U.S. government nanotechnology researchers have developed a new approach to understand the nanoworld operations, which are medically and technologically important processes that occur between solids and liquids, such as along cell membranes or in batteries.
NIST and ORNL scientists have devised a near-field microwave imaging approach to capture images of nanoscale processes under natural conditions. As the tip of an atomic force microscope scans over an ultrathin membrane it emits near-field microwaves into the sample below. Shown are images of yeast cells and silver dendrites that formed on an electrode during electroplating. (Credit: Kolmakov/CNST)
The new approach is a microwave imaging technique, which is better than electron-based and X-ray methods that can cause damage to delicate samples and spoil the results. It avoids exposing expensive equipment to liquids, and eliminates the need to harden probes against toxic, corrosive, or other harsh environments.
The new approach was described by the collaborators from the Center for Nanoscale Science and Technology at the National Institute of Standards and Technology (NIST) and the Department of Energy’s (DOE) Oak Ridge National Laboratory (ORNL), in the journal ACS Nano. The approach can be used to image biological and reactive samples at nanoscales under realistic conditions.
The important element is a window, which is a thin membrane separating the needle-like probe in an atomic force microscope (AFM) from the sample that is held in minute containers with a consistent gas or liquid environment. The addition modifies near-field microwave imaging into a comprehensive tool, expanding its use to cover the field of gases and liquids. In semiconductor technology, the tool is utilized to examine solid structures.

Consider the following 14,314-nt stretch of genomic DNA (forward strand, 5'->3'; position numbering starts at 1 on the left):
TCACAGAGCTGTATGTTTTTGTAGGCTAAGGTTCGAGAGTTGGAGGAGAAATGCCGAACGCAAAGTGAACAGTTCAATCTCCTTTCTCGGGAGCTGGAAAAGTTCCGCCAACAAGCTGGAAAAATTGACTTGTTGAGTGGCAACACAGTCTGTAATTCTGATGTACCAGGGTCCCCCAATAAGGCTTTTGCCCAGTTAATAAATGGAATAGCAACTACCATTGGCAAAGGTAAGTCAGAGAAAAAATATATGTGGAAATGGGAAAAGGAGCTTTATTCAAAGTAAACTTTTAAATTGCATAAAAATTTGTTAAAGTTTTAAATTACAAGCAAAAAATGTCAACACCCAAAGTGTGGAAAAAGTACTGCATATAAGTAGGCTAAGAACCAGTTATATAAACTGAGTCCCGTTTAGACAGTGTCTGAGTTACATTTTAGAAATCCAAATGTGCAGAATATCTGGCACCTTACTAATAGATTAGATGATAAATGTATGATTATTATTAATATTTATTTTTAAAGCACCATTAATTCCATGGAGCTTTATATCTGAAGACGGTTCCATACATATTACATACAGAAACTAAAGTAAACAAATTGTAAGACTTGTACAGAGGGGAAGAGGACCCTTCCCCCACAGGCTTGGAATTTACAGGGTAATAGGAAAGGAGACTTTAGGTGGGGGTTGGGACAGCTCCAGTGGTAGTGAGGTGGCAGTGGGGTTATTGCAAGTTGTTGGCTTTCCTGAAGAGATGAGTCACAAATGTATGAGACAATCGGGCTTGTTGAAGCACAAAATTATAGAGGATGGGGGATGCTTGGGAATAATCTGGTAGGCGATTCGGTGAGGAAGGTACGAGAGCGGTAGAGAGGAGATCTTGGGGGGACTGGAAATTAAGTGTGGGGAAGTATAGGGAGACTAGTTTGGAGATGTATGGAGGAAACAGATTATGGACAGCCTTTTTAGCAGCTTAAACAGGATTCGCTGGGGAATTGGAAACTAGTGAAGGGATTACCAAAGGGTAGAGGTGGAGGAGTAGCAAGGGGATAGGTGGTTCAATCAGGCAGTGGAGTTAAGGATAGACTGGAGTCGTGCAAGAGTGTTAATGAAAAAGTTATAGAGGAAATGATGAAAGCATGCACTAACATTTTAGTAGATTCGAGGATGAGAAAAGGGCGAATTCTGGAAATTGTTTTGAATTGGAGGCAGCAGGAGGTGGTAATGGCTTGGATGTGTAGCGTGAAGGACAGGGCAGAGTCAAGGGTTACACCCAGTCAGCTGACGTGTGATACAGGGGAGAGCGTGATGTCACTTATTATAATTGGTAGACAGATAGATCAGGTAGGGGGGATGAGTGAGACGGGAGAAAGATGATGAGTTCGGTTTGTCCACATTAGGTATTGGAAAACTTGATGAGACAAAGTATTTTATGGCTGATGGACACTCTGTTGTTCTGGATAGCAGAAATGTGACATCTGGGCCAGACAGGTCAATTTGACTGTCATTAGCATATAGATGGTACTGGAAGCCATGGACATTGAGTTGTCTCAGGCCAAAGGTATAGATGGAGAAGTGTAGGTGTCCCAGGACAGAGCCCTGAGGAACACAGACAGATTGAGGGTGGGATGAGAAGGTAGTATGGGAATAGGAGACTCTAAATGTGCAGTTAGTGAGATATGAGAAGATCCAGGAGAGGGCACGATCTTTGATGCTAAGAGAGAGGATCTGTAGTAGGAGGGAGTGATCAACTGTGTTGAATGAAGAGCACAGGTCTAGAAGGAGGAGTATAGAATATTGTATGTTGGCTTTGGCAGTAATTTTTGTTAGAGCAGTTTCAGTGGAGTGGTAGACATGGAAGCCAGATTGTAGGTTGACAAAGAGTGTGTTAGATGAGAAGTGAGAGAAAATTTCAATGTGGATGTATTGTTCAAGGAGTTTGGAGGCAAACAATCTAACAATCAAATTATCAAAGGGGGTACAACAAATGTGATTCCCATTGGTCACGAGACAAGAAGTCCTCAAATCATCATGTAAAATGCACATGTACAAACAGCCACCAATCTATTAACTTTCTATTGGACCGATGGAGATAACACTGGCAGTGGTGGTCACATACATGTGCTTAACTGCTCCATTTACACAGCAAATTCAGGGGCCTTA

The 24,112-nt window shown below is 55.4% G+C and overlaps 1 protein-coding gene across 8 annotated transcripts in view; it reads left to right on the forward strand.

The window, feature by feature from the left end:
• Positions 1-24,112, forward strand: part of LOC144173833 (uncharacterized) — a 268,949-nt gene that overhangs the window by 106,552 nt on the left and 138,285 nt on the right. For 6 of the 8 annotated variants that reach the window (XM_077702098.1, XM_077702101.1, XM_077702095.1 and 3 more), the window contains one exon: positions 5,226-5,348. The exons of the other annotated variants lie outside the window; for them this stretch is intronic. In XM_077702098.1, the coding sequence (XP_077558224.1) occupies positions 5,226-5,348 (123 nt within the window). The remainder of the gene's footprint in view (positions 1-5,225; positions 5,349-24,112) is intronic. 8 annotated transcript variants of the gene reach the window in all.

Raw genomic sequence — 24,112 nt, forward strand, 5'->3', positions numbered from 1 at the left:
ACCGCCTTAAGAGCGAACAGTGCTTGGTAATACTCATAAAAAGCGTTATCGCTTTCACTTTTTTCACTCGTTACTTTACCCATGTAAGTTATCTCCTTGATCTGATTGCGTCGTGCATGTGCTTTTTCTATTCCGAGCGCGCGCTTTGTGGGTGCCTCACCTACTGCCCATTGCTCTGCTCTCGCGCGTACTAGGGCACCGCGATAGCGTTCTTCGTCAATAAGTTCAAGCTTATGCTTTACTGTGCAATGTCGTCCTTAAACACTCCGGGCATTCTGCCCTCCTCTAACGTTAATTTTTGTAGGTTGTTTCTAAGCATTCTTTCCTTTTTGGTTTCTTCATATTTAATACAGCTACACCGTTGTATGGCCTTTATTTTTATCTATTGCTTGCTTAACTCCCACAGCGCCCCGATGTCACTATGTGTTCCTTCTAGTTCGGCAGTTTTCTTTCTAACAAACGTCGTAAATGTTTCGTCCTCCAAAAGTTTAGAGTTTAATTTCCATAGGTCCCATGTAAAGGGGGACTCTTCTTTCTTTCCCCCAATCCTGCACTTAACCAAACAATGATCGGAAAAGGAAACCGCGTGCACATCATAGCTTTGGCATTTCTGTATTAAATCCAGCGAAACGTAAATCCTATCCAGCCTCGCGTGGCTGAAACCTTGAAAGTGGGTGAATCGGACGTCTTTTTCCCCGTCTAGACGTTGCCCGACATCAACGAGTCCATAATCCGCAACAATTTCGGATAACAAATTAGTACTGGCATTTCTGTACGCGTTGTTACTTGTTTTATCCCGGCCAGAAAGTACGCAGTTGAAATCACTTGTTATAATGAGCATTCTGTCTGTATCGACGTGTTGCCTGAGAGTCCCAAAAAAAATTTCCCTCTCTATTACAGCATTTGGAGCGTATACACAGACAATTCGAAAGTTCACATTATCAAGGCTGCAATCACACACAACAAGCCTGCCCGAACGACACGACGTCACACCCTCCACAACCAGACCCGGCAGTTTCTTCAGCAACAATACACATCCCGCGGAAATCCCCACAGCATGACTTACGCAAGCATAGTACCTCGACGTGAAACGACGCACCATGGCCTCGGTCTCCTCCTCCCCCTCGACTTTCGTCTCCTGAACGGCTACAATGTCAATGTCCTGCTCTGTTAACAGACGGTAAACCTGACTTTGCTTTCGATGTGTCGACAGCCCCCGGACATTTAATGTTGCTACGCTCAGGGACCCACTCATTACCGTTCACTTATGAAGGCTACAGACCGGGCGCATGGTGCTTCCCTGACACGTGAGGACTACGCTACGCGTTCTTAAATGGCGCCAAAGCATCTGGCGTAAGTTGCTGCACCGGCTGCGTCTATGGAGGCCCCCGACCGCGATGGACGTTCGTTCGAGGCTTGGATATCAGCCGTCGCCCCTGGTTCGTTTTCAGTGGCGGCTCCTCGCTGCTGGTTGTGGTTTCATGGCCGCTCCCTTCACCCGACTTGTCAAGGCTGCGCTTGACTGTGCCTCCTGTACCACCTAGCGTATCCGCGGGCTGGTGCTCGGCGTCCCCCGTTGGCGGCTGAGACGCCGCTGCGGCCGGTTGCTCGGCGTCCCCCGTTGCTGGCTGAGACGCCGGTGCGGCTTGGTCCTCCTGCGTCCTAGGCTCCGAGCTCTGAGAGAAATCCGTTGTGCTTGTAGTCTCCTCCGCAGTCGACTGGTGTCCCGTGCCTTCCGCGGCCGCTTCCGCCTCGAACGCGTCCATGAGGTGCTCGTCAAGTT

The ultrathin, microwave-transparent membrane allows the sample to be examined in much the same way that Earth’s radar was used to reveal images of the surface of Venus through its opaque atmosphere. We generate microwaves at the apex—or very end—of the probe tip. The microwaves penetrate through the membrane a few hundred nanometers deep into the liquid up to the object of interest. As the tip scans the sample from across the membrane, we record the reflected microwaves to generate the image.
Andrei Kolmakov, Physicist, NIST
Microwaves are larger than nanoscale objects, though the waves are used to “see” the objects. However when the microwaves are emitted from only a small distance away, they are reflected from a sample, and produce a surprisingly detailed image.
The NIST-ORNL team, for their proof-of-concept experiments, employed a hybrid microscope to acheive a nanoscale view of the initial stages of a silver electroplating process. Microwave images provided the electrochemical formation of dendrites or branching metal clusters on electrodes. Features measuring nearly 100 nm (billionths of a meter) could be discerned.
The microwaves were too weak to cut chemical bonds, heat up, or interfere in any other way with the image capturing process. Conversely, a scanning electron microscope, which when utilized to record the same electroplating process at comparable resolution levels, produced images that displayed delamination and other damaging effects to the electron beam.
NIST-ORNL group reported identical success when using its AFM-microwave set-up in order to record photographs of yeast cells that were dispersed in glycerol or water. Spatial resolution levels matched those realized with a scanning electron microscope, and as mentioned earlier, the images were devoid of any damage caused by the electron beam.
In their experiments, the group utilized a membrane made up of silicon dioxide or silicon nitride with thickness of 8 to 50 nm. The researchers found that better resolution, down to tens of nanometers, and a larger probing depth of up to hundreds of nanometers can be obtained with thinner membrane.
These numbers can be improved further with tuning and development of better electronics.
Andrei Kolmakov, Physicist, NIST
Other than examining processes in toxic, reactive, or radioactive environments, the scientists feel that the new microwave-imaging technique can be integrated into “lab-on-a-chip” fluidic devices for sampling gases and liquids.
The research was conducted at NIST’s Center for Nanoscale Science and Technology and at the Center for Nanophase Materials Sciences, a DOE Office of Science User Facility.